As the end of International Women’s History Month draws near, we wanted to chat to and celebrate some of the amazing women who work at Shoreditch Town Hall. Next we have Susannah (Suze) Bramwell, a fairly new addition to the team who is working with the programming department.
Can you introduce yourself, and tell us a little about your role at Shoreditch Town Hall?
I’m Susannah Bramwell, I’m 21 years old, and a current student on the Royal Central School of Speech and Drama’s MA Creative Producing Course. As part of the Masters I’m undertaking a placement in the Programming department of Shoreditch Town Hall where I come in three days a week and I am managed by the Head of Cultural Programme, Ellie Browning. I am mainly trying to get experience in venue producing, community outreach / audience development, and programming.
How did you come to work at Shoreditch Town Hall?
I got this role through Central – I believe Beth Byrne, the CEO, knows my course lead, and she set up interviews for students interested in doing a placement at STH. I was super keen as the Cultural Programme combines both creative / artistic programming, but also community focused programming which I was really engaged by. STH is also semi local to where I grew up (Leytonstone) so I felt a pull to the area. As such I was really happy to get the role!
What do you enjoy about your role?
I really enjoy the engagement side of things, for example, I have been assisting on community focused projects like the upcoming “More Light More Power” training and projection mapping project for local young people. I’ve been making an information pack to send to local schools and it’s been really interesting considering how best to frame the project and the opportunity. I’ve also enjoyed learning how a venue like STH runs. I’ve gained an understanding of the unique financial model of the venue, and have been able to try my hand at the running tasks that make the programming possible – like facilitating artistic hires and using the Artifax event diary system.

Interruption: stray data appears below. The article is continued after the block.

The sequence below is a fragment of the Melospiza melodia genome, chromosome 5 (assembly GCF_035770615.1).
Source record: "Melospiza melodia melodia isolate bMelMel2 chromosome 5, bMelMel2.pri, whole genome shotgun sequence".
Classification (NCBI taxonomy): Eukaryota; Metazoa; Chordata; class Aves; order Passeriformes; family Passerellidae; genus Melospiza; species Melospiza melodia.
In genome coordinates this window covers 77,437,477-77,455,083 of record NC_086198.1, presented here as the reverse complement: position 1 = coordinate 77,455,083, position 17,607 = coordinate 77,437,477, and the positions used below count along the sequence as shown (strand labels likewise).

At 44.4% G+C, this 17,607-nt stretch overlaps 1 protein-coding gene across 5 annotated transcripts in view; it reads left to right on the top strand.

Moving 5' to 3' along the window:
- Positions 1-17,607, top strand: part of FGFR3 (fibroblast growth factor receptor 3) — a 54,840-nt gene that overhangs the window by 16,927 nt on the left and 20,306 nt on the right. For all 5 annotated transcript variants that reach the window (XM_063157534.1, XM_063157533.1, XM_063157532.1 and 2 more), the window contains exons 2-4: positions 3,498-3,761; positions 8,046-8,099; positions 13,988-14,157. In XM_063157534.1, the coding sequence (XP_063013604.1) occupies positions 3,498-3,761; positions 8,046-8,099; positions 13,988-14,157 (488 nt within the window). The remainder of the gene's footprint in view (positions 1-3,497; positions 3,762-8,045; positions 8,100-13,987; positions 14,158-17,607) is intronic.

What do you like to do when you’re not at work?
I’m also a freelance producer, and have recently made a show called ‘Lavender’, which was a crude and chaotic history lesson in the lives of two young queer women. As a producer I am interested in facilitating work for, by, and about women – and I’m firmly interested in feminist, experimental, and exciting theatre. I am also a member of the Fawcett Society, and am currently campaigning with the East London group to end salary history. I am also interested in reading / literature – I did my undergraduate degree at Exeter University in English and Drama. I also love swimming and surfing. Doing my undergrad in Exeter meant I used to do more of this, but I try and get to the local leisure centre for a swim as much as I can. My favourite band is Wolf Alice, and I love trying new food, going to the cinema / theatre …. I could go on!
Can you tell us about a woman, in history or in your life, who has positively affected you in some way?
My 6th Form Drama Teacher has really positively affected my life, in both my development as a confident women and a feminist. She encouraged me to not apologise for being loud, or self – assured, and signposted me to several books that really shaped me in those formative years. I was in a drama class of myself and two boys, so spent a lot of time with her considering gender dynamics. She always encouraged my theatrical leanings too, and without her guidance I doubt I would have had the confidence to believe in myself and step into the theatre world! Teachers really are the backbone of society.